one MacLean’s writer Lisan Jutras criticizes it for being strongly feminine, but only on the surface: “This domain is sort of like a girls-only clubhouse, but it’s not about expressing innermost desires, just surface desires—for hair, shoes, nail art, a boyfriend that exists in soft-focus black-and-white.”
two Thought Catalog narrows down the appeal of the service in a single damning line: “It’s the first Nora Ephron movie that you have to log into, and yep, you guessed it, there’s a wait list to join.” Their problem is stated plainly in the headline: “Pinterest: The depths we will go to not read.”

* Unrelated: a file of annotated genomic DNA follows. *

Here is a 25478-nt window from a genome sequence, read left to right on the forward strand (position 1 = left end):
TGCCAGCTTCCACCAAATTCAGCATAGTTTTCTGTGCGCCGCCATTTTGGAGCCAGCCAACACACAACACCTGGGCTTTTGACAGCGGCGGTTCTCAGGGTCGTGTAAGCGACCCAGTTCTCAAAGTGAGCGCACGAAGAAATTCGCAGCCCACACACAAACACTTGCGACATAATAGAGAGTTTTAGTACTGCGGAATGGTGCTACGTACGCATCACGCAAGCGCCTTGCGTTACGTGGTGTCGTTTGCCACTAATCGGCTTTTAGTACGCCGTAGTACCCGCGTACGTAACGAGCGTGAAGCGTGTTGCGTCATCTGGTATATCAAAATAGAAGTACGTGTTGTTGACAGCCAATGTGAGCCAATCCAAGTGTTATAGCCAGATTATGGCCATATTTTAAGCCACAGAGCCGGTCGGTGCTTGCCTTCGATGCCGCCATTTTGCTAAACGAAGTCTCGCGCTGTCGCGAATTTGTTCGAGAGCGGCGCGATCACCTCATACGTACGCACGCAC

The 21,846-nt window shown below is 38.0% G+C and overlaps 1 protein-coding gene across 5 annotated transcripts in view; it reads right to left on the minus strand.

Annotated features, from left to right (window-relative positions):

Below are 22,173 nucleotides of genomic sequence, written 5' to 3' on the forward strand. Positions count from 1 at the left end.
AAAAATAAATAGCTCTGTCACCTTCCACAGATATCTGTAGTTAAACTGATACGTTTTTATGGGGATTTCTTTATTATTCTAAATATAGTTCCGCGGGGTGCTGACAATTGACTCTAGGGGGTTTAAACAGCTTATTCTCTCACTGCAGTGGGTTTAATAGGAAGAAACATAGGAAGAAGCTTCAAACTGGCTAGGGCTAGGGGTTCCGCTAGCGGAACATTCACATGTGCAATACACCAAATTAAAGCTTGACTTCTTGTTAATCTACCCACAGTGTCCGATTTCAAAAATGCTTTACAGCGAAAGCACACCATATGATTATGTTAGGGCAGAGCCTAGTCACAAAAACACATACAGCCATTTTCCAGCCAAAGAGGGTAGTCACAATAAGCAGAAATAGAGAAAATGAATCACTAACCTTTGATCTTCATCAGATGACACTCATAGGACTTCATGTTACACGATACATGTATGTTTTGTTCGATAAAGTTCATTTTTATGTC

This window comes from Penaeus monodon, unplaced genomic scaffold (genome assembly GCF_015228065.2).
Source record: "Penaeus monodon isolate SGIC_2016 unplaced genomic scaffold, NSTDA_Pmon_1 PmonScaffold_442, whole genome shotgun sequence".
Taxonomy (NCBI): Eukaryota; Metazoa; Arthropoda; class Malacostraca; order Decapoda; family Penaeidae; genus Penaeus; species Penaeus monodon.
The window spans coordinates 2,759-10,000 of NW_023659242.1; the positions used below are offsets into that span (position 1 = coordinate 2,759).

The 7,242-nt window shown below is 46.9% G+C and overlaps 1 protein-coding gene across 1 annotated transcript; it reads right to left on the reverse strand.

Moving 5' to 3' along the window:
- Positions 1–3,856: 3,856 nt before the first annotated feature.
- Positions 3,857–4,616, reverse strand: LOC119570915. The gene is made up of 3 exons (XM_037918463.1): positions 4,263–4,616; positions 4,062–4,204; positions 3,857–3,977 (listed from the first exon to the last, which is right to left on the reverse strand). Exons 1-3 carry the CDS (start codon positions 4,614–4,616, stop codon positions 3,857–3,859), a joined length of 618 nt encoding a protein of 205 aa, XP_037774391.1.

» A couple quick thoughts of our own: It’s possible that the success of Pinterest may reach a little bit of a plateau at some point because of the shape it’s already taken. It’s growing quickly, but the best social networks are formless in terms of the content. Anything goes on Tumblr for the most part, for example; same with Twitter and Facebook. With Pinterest, the culture has kind of limited what can work there, at least for now. It feels like, even if it hasn’t been spelled out, the parameters have been partially defined. And for businesses, minus a few obvious verticals (say, you sell clothes or artwork) Pinterest is not necessary or even desirable for building a strong brand. It could be, though, if it was repositioned slightly. These are some of the things the site will struggle with as it tries to grow. if we were them, we’d figure out ways to encourage shapelessness, so as not to scare new users off.